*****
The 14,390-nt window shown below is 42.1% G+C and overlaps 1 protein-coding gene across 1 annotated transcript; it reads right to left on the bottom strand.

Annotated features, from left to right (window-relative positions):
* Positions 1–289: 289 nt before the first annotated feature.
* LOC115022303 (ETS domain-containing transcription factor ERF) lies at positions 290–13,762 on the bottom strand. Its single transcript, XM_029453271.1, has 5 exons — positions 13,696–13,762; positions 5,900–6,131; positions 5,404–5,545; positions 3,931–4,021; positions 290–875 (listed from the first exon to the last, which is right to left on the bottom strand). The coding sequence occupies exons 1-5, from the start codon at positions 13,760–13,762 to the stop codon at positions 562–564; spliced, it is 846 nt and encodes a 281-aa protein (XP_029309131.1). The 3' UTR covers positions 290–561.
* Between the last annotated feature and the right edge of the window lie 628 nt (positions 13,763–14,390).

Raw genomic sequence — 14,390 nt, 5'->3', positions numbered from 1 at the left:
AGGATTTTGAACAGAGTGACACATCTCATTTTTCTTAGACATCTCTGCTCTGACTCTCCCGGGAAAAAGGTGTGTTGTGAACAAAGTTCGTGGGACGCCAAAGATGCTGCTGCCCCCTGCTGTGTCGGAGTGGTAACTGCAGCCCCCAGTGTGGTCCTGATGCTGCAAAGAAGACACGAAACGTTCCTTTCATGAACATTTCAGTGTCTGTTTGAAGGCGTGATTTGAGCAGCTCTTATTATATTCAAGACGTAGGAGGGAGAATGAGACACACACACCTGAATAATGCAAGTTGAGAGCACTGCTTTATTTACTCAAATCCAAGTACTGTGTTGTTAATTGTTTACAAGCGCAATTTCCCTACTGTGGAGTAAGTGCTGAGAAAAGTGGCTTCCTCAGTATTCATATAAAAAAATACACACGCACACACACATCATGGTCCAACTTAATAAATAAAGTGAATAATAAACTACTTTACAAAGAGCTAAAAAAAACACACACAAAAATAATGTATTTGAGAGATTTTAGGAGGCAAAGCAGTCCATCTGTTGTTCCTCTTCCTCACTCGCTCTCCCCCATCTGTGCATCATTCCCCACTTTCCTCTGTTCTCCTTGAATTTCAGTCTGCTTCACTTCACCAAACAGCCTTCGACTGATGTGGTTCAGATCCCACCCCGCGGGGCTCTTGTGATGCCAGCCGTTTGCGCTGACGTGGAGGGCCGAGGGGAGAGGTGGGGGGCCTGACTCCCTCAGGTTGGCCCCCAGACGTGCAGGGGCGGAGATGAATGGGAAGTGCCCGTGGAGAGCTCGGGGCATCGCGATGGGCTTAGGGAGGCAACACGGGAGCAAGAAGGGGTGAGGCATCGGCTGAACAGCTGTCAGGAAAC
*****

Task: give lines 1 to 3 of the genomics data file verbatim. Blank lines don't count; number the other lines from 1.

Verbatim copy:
The 14,390-nt window shown below is 42.1% G+C and overlaps 1 protein-coding gene across 1 annotated transcript; it reads right to left on the bottom strand.

Annotated features, from left to right (window-relative positions):
* Positions 1–289: 289 nt before the first annotated feature.